The most intricate parts of the outline structure occur when the numbers continue into the poems themselves instead of remaining on the periphery as a section title or poem title. In “Thirteen Theses on the Better Understanding of the Birds of Eligible Age,” for example, the statements are organized into numbered postulates

1. The world is the sum of facts and birds.

2. Every proposition has form (or syntax: the profile of a Siberian goldfinch) and content (or semantics: the belly of a Siberian goldfinch).

2.1. The contents of a glass of milk, which could be a human body transmitting songs about birds, are the lyrics of the songs transmitted by birds.

2.2. Form depends on the form of flight.

2.2.1. Let us suppose that thinking is flying and vice versa. Therefore, form depends on mental categories; that is to say, form depends on the structure—without words—of thought and flight.

2.2.1.1. Deaf-mute girls dress in words, or they dress in colorful words, in order to say. They handle these structures delicately, with words.

2.2.1.2. Structure and category are synonyms for skin.

Or take, for example, the “First Epistle to the Corinthians (Chapter XIII) and Second Epistle to Camil C. Stíngă (Chapter XIII),” where the poem’s sections are separated by numbered, italicized passages sometimes borrowing from the Bible:

4. love is patient and kind love does not envy it does not boast it does not grow vain

i remember the sunset and the sunrise very clearly on a balcony on another balcony and on another balcony in the dusty blonde world of lanzarote

this is essentially nostalgia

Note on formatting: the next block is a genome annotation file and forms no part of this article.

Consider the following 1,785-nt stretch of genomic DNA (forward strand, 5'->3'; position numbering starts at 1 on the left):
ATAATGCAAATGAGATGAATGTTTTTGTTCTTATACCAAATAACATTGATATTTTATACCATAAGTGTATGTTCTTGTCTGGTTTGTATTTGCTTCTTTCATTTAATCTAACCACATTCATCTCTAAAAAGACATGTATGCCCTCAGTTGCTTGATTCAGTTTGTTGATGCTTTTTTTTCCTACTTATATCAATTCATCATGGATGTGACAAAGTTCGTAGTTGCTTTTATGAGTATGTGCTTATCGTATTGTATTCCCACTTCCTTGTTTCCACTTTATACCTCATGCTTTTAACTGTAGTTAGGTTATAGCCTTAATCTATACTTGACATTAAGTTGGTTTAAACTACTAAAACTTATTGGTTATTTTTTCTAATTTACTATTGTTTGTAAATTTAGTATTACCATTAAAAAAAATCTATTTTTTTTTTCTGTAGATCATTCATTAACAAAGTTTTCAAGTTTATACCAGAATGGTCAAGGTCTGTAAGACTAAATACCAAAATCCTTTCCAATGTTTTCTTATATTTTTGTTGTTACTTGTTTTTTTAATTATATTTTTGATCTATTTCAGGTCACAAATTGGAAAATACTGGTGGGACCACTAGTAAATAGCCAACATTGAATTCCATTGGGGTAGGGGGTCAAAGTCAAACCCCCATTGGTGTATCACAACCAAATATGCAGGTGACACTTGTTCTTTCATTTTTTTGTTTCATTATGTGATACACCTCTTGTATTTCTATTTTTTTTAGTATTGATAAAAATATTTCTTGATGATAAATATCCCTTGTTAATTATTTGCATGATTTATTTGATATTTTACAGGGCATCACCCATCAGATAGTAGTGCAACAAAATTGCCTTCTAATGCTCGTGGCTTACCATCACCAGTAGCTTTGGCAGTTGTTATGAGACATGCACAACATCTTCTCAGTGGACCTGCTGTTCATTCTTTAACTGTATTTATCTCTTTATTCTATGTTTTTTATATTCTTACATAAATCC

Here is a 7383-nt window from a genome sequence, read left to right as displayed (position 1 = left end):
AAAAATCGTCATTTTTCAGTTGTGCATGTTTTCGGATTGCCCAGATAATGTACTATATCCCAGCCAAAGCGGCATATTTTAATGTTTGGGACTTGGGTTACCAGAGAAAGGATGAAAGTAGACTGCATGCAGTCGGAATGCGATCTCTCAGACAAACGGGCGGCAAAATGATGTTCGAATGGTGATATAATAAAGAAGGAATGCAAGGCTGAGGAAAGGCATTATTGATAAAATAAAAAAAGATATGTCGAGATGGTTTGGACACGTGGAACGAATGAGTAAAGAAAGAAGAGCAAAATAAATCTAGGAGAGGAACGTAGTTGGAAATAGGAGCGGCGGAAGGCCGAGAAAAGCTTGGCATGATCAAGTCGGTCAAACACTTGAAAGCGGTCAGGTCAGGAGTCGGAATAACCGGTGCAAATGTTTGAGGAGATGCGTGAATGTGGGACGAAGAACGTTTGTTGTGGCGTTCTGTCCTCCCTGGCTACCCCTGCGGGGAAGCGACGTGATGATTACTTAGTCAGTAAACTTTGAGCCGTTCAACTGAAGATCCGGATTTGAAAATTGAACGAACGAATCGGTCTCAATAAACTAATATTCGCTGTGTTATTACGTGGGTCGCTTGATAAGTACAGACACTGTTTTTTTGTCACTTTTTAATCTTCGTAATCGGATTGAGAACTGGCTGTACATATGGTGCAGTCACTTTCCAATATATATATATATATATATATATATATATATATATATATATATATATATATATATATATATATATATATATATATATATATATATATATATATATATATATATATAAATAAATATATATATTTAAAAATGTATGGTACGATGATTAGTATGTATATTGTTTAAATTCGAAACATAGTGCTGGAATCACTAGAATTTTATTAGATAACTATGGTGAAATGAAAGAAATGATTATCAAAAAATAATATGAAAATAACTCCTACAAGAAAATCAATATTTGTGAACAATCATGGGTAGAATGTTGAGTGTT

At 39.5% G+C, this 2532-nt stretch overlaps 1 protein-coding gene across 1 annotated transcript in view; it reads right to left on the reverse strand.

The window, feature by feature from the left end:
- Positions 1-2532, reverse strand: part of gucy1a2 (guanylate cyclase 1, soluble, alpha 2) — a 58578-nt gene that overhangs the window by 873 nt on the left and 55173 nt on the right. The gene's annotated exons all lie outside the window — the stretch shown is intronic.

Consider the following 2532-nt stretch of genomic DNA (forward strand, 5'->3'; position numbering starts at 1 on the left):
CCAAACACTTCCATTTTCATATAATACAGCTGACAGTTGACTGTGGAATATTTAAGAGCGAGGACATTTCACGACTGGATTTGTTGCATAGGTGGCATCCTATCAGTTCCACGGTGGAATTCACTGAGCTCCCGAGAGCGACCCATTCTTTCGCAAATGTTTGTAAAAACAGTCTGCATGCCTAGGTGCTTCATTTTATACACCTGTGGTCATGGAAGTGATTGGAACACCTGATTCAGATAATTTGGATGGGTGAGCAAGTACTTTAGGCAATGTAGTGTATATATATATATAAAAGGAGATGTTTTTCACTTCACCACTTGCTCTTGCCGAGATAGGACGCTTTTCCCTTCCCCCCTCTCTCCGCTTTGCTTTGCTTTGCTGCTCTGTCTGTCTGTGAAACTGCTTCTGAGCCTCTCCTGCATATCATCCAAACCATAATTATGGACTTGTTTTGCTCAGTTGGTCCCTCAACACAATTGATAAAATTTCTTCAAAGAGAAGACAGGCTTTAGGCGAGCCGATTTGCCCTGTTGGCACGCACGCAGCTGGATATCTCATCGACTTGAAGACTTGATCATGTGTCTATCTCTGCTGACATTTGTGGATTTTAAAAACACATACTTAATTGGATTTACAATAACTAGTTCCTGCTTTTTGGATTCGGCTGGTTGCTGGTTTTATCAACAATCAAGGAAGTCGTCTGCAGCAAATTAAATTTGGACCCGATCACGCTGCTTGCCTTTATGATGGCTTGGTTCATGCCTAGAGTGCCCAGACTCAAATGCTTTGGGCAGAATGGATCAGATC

there is an illustrated report of this

it’s the fourth time i’ve used the word “world” in this love poem and normally i like to repeat words an odd number of times almost always 3 or 5 or 7 times at the end of the road forgetting will come everyone says so i don’t believe them

With the numbering in the body of these poems — and the lengthy footnotes in the poems “(A),” “(B),” and “(C)” — each part of this book seems held up by every other part in a poetic architecture. The outline underscores that the poems — no matter how separated by the pages — are touching. The boundaries around individual poems blur, further highlighting those moments when the poem’s speaker challenges the methods by which we verify our existence: “if it were true that truth is a memory, i would rebel against truth. truth is a clump of mold. memory is impossible. not everything is forgotten because not everything happens.”

This book is a wild ride, braiding philosophy with sentimentality, mixing intimate reportage with zoology, and juxtaposing literary biography with gynecology. This debut translation is a remarkable work from a notable voice in Spanish poetry.

Laura Wetherington’s first book, A Map Predetermined and Chance (Fence Books), was selected by C.S. Giscombe for the National Poetry Series. She has a chapbook just out from Bateau Press, chosen by Arielle Greenberg for the Keel Hybrid Competition. Her essays and book reviews have appeared in The Volta, Hyperallergic, Full Stop, Jacket2, and 1508. Laura teaches in Sierra Nevada College’s low-residency MFA program and co-edits textsound.org with Hannah Ensor.